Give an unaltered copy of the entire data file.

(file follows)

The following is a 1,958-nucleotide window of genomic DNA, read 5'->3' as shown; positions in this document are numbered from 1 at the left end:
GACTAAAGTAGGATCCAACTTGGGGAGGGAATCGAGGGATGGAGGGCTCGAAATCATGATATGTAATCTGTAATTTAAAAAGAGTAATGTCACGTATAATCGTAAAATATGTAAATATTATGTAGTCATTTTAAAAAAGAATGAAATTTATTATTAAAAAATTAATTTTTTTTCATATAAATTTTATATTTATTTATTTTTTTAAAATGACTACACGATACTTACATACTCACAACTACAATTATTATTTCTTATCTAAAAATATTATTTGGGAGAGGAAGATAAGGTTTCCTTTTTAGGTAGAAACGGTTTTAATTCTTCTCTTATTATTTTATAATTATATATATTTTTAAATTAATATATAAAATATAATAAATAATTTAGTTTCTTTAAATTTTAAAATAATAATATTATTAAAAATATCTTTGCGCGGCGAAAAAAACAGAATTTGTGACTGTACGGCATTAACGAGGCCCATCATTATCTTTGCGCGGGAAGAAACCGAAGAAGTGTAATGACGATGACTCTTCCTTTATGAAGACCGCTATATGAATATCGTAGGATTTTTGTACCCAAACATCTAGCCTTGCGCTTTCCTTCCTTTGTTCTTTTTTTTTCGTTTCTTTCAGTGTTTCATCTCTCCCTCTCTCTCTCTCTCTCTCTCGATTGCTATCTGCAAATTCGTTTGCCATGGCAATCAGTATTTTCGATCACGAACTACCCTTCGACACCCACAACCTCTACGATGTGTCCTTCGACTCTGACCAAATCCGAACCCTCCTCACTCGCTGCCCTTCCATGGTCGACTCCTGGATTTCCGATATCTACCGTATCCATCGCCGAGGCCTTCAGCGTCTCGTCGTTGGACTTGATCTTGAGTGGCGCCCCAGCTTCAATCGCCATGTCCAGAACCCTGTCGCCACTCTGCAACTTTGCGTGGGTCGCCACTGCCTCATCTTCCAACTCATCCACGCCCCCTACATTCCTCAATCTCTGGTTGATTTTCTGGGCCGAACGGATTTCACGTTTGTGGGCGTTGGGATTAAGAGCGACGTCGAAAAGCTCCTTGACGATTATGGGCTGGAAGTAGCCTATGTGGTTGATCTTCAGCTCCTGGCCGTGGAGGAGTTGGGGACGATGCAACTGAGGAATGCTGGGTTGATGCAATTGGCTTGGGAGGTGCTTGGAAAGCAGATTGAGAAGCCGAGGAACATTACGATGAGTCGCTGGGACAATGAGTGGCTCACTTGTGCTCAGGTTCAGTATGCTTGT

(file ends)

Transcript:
The following is a 1,958-nucleotide window of genomic DNA, read 5'->3' as shown; positions in this document are numbered from 1 at the left end:
GACTAAAGTAGGATCCAACTTGGGGAGGGAATCGAGGGATGGAGGGCTCGAAATCATGATATGTAATCTGTAATTTAAAAAGAGTAATGTCACGTATAATCGTAAAATATGTAAATATTATGTAGTCATTTTAAAAAAGAATGAAATTTATTATTAAAAAATTAATTTTTTTTCATATAAATTTTATATTTATTTATTTTTTTAAAATGACTACACGATACTTACATACTCACAACTACAATTATTATTTCTTATCTAAAAATATTATTTGGGAGAGGAAGATAAGGTTTCCTTTTTAGGTAGAAACGGTTTTAATTCTTCTCTTATTATTTTATAATTATATATATTTTTAAATTAATATATAAAATATAATAAATAATTTAGTTTCTTTAAATTTTAAAATAATAATATTATTAAAAATATCTTTGCGCGGCGAAAAAAACAGAATTTGTGACTGTACGGCATTAACGAGGCCCATCATTATCTTTGCGCGGGAAGAAACCGAAGAAGTGTAATGACGATGACTCTTCCTTTATGAAGACCGCTATATGAATATCGTAGGATTTTTGTACCCAAACATCTAGCCTTGCGCTTTCCTTCCTTTGTTCTTTTTTTTTCGTTTCTTTCAGTGTTTCATCTCTCCCTCTCTCTCTCTCTCTCTCTCGATTGCTATCTGCAAATTCGTTTGCCATGGCAATCAGTATTTTCGATCACGAACTACCCTTCGACACCCACAACCTCTACGATGTGTCCTTCGACTCTGACCAAATCCGAACCCTCCTCACTCGCTGCCCTTCCATGGTCGACTCCTGGATTTCCGATATCTACCGTATCCATCGCCGAGGCCTTCAGCGTCTCGTCGTTGGACTTGATCTTGAGTGGCGCCCCAGCTTCAATCGCCATGTCCAGAACCCTGTCGCCACTCTGCAACTTTGCGTGGGTCGCCACTGCCTCATCTTCCAACTCATCCACGCCCCCTACATTCCTCAATCTCTGGTTGATTTTCTGGGCCGAACGGATTTCACGTTTGTGGGCGTTGGGATTAAGAGCGACGTCGAAAAGCTCCTTGACGATTATGGGCTGGAAGTAGCCTATGTGGTTGATCTTCAGCTCCTGGCCGTGGAGGAGTTGGGGACGATGCAACTGAGGAATGCTGGGTTGATGCAATTGGCTTGGGAGGTGCTTGGAAAGCAGATTGAGAAGCCGAGGAACATTACGATGAGTCGCTGGGACAATGAGTGGCTCACTTGTGCTCAGGTTCAGTATGCTTGT